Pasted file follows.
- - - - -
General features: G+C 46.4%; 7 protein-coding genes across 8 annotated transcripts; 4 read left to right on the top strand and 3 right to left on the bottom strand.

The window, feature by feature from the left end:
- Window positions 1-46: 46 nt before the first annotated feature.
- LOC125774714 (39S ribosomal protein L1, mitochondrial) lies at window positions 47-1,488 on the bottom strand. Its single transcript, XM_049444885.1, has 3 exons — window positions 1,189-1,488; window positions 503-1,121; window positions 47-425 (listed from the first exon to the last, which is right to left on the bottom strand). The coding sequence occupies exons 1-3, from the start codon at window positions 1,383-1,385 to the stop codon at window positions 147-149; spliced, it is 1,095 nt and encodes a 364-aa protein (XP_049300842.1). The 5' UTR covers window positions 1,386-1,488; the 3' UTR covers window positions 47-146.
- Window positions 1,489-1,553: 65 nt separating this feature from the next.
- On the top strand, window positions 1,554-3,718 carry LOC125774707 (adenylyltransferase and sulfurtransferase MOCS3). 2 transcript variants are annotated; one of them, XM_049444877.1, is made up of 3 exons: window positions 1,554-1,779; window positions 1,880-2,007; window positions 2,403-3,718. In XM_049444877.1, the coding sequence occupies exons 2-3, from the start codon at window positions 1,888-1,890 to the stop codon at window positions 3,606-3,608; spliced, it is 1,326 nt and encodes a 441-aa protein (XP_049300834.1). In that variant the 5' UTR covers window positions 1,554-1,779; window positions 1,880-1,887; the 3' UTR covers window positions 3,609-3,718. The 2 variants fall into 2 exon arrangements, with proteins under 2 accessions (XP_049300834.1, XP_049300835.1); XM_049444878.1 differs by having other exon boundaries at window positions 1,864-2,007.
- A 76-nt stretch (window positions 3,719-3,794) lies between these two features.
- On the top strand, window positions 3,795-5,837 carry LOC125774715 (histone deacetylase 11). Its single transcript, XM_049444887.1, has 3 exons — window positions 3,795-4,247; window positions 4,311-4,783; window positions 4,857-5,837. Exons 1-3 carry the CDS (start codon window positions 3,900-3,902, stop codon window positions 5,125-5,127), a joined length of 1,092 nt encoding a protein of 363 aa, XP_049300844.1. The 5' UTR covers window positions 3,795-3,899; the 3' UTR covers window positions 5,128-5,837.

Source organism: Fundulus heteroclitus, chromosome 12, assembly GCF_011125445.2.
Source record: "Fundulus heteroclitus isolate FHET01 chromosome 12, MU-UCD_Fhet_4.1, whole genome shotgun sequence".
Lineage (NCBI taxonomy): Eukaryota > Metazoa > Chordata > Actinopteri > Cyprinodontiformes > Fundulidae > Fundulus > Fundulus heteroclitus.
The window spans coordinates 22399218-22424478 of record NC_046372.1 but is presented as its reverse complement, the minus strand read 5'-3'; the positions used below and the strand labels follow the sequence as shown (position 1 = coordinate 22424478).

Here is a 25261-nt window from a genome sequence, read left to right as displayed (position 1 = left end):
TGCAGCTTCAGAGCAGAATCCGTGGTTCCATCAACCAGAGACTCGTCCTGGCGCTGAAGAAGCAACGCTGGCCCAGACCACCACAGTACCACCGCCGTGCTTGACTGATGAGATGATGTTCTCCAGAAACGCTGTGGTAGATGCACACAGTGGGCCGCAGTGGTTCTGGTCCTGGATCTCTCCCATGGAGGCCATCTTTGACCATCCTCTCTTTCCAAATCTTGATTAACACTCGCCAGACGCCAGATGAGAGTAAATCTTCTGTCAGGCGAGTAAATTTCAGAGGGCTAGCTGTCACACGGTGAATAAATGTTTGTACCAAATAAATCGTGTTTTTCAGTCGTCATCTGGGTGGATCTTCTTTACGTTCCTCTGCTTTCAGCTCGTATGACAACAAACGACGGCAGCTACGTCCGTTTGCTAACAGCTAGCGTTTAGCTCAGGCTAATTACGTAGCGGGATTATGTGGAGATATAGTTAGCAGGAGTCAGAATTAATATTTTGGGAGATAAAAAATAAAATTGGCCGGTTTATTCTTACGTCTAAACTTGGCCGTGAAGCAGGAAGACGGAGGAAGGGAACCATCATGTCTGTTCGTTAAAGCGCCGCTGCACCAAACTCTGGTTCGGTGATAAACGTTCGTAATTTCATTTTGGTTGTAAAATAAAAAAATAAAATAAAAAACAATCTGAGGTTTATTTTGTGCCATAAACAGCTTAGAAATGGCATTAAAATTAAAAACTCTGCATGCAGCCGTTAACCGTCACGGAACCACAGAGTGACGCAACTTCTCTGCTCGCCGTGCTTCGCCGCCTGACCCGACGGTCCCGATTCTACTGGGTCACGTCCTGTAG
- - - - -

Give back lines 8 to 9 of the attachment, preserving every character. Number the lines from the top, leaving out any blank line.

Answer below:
- On the top strand, window positions 3,795-5,837 carry LOC125774715 (histone deacetylase 11). Its single transcript, XM_049444887.1, has 3 exons — window positions 3,795-4,247; window positions 4,311-4,783; window positions 4,857-5,837. Exons 1-3 carry the CDS (start codon window positions 3,900-3,902, stop codon window positions 5,125-5,127), a joined length of 1,092 nt encoding a protein of 363 aa, XP_049300844.1. The 5' UTR covers window positions 3,795-3,899; the 3' UTR covers window positions 5,128-5,837.

Source organism: Fundulus heteroclitus, chromosome 12, assembly GCF_011125445.2.